PigPaxos is a scalable Paxos protocol for large clusters. The central idea in PigPaxos is to decouple the communication from the decision-making at the leader. PigPaxos revises the communication flow to replace the direct communication between the leader and followers in Paxos with a relay based communication flow. PigPaxos chooses relays randomly from follower clusters at each communication round to reduce contention and improve scalability of throughput. Using randomly rotating relays allow PigPaxos to shift a significant load away from the leader and onto the follower nodes.
What’s up with the name?
When we started working on the idea, we were calling it BigPaxos, because our ultimate goal was to scale to hundreds of nodes. One day while shooting the shit about BigPaxos on Slack, I made an accidental typo to call the protocol PigPaxos. Needless to say, I did not realize the typo until it was too late and the name stuck.
One of the more obvious observations was that in protocols relying on a single “strong” leader, that leader is overwhelmed with managing all the communication. The goal of PigPaxos is to give the leader a bit more breathing room to do the job of leader, and not talking as much. To that order, we replaced the direct communication pattern between leader and followers with a two-hop pattern in which a leader talks to a small subset of randomly picked relay nodes, and the relays in turn communicate with the rest of the cluster. PigPaxos also uses relays to aggregate the replies together before returning to the leader. On each communication step, PigPaxos uses a new set of randomly picked relay nodes to both spread the load evenly among the followers and to tolerate failures.
By randomly rotating the relays and enforcing timeouts and including some other optimization on how many nodes to wait at each relay node, we can provide adequate performance even in the event of node crashes or network partitions. The fault tolerance limit of PigPaoxs is similar to Paxos, and up to a minority of nodes may fail with the system still making some (limited if implemented naively) progress.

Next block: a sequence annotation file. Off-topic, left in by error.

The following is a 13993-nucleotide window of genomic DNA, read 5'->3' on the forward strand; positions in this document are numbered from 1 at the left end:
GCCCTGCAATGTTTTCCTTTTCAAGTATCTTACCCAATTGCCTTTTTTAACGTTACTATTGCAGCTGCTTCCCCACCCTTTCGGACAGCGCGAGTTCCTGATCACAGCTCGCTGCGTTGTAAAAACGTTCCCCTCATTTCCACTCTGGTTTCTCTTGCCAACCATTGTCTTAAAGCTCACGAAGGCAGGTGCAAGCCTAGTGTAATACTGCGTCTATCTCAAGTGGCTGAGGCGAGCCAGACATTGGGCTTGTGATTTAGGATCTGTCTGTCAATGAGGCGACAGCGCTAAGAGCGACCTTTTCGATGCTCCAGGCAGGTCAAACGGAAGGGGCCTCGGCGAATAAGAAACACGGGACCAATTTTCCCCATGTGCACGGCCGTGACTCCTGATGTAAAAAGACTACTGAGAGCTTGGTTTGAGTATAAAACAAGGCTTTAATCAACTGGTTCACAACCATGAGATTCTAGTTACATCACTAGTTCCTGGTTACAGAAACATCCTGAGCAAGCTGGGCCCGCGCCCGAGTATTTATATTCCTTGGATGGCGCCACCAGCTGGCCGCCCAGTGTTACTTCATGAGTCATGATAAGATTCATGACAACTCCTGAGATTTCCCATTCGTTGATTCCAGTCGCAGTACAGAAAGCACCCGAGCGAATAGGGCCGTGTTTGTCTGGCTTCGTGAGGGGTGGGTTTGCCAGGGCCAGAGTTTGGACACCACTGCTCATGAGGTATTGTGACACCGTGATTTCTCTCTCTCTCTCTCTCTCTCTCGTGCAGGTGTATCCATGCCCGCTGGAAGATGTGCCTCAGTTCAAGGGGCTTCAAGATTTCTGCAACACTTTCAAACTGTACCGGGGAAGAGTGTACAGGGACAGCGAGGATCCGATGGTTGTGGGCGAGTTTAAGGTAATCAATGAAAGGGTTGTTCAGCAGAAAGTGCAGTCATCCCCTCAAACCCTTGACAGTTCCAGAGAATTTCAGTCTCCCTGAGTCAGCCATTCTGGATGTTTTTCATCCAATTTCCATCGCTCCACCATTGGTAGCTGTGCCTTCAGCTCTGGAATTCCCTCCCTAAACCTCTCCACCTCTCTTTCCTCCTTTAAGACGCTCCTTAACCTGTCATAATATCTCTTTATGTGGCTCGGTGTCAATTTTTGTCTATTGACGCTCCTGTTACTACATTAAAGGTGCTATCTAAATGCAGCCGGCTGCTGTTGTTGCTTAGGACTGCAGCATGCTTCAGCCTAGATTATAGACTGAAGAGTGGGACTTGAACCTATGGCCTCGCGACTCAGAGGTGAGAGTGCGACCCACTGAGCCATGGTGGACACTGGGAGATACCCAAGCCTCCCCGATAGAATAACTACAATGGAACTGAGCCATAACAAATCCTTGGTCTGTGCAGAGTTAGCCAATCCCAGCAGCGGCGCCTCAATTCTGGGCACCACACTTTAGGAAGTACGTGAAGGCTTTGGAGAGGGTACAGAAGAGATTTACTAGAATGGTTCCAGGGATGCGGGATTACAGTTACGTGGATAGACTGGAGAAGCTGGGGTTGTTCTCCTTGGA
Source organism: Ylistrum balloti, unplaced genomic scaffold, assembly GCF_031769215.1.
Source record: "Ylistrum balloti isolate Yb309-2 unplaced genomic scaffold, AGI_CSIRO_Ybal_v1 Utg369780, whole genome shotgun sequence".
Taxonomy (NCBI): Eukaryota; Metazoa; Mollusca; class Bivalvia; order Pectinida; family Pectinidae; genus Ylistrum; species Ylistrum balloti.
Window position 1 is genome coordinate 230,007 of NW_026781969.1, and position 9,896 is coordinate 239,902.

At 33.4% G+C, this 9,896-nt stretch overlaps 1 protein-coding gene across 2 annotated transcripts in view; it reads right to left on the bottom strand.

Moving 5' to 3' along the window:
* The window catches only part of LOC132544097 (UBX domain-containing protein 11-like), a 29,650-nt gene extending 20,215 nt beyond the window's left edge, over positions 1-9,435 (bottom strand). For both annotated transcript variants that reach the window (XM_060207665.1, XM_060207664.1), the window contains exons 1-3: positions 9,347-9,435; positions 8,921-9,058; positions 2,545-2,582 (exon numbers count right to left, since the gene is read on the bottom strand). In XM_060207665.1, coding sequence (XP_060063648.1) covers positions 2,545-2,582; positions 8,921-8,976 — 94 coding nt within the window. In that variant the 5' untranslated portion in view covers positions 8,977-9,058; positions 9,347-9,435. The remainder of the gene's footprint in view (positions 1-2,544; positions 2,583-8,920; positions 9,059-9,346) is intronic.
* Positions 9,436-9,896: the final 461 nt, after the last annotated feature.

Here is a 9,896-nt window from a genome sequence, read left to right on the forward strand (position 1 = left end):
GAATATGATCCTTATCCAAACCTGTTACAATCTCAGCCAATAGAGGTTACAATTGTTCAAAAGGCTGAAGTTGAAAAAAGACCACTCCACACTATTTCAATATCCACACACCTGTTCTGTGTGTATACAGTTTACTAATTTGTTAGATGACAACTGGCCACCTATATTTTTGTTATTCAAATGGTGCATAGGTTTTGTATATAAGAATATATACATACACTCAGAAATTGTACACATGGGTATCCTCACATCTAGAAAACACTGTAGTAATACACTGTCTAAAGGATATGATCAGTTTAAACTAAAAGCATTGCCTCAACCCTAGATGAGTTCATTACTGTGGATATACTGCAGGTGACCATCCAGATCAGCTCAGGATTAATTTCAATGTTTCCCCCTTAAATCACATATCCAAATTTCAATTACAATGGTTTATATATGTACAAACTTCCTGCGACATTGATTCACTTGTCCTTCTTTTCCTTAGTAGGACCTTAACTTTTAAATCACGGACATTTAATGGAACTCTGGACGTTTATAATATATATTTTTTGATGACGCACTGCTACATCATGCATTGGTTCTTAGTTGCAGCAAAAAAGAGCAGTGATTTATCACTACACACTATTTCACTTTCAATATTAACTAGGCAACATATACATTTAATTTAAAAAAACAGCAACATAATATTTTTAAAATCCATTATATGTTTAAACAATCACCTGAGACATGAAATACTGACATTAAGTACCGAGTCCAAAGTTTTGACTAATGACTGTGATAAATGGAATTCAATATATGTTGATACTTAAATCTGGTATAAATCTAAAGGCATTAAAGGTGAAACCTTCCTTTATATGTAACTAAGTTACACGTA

We implemented PigPaxos in our Paxi framework with almost no changes to the core Paxos code, as we focused only on the message passing layer and relay group orchestration. The entire protocol was implemented in just 1200 lines of code.
Following the footsteps of our SIGMOD work, we have developed a performance model that, hopefully, is accurate enough to show some expected performance on the bigger scale.
For empirical evaluation we deployed the protocols on a cluster of up to 25 AWS EC2 m5a nodes with 2 vCPUs and 8 GB of RAM. The performance relative to Multi-Paxos on a 25-node cluster is astonishing PigPaxos shows nearly 3.5 fold improvement in throughput compared to Paxos. We also ran EPaxos with a workload generating no conflicts to show EPaxos’s best-case performance.
Network uniformity is not a requirement for PigPaxos. In fact it is perfectly ok to have some links slower than the others. However, some arrangement of relay groups may be required to get the best performance when links between nodes have different speed or capacity. The most pronounced real-world example of this non-uniformity is the wide area networks. When we deployed real, not-simulated PigPaxos in such geo-distributed environment, it no longer had the disadvantage of slower latency, as the latency became dominated by much slower geo-links. We took advantage of natural division between fast and slow links, and made all nodes in every region to be part of the same relay group. Another advantage of this setup is the amount of cross-region traffic flowing, as data moves to each region only once regardless of how many replicas are there.
The benefits of PigPaxos do not stop at the large clusters. To our surprise, we observed better throughput from PigPaxos on just a 5 node cluster. Yes, PigPaxos has slightly higher latency due to the additional network hop, but it is still able to edge out some throughput improvements over Paxos. Once again, we show the best-case EPaxos performance here as well for reference. EPaxos actually outperforms PigPaxos in this small cluster by about 7%.
On the fault tolerance front, relay nodes definitely introduce more ways for the protocol to stumble. Crash of a relay node makes the entire relay group unavailable for that communication attempt. Crash of a non-relay node causes timeout which may add to the operation latency. The core principle behind PigPaxos’ fault tolerance is to repeat failed communication in the new configuration of relay nodes. Eventually, the configuration will be favorable enough to make progress, given that the majority of nodes are up. However, this process can be slow when many nodes are crashed, so some orthogonal optimization can help. For example, it is worth remembering nodes temporarily down and not use these nodes for relays or otherwise expect them to reply on time. Another approach is to reduce the wait quorum of the relay group to tolerate strugglers, or even use overlapping groups for communication redundancy. However, even with all these ad-hoc optimizations turned off, PigPaxos can still mask failures originating in the minority of relay groups without much impact on performance. For example, in the experiment below we have one relay group experiencing a failure on every operation for 10 seconds without much detriment to overall performance.